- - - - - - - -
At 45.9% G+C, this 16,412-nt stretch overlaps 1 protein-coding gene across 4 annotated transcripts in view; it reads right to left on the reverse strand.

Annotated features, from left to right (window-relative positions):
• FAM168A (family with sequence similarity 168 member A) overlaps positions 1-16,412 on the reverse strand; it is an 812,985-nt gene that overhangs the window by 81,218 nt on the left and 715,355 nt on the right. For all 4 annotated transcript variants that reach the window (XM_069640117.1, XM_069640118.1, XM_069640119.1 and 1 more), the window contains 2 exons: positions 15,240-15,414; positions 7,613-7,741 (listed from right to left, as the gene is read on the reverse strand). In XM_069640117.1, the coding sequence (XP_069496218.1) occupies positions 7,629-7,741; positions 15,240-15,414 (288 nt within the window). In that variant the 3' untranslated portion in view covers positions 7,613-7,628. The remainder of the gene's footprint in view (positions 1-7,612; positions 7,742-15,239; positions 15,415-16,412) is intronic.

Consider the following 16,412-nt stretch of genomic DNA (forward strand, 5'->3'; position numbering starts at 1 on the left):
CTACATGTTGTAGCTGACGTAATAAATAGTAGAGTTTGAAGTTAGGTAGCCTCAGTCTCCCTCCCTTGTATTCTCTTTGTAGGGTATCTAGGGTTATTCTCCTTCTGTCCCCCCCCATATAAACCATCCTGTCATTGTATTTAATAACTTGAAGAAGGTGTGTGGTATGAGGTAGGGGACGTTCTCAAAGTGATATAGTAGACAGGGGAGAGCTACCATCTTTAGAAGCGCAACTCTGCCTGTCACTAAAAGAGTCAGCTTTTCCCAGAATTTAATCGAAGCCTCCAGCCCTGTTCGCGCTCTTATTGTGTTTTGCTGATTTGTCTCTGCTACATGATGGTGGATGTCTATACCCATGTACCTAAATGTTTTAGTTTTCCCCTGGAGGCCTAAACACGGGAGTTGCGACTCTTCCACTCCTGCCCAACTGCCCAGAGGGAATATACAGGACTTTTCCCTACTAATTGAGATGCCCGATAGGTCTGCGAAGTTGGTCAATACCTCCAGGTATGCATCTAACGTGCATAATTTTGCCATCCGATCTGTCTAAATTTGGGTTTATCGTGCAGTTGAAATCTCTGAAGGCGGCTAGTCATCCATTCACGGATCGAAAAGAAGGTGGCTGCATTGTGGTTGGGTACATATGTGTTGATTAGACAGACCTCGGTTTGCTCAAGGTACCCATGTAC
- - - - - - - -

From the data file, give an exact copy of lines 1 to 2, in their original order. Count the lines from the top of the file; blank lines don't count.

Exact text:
At 45.9% G+C, this 16,412-nt stretch overlaps 1 protein-coding gene across 4 annotated transcripts in view; it reads right to left on the reverse strand.

Annotated features, from left to right (window-relative positions):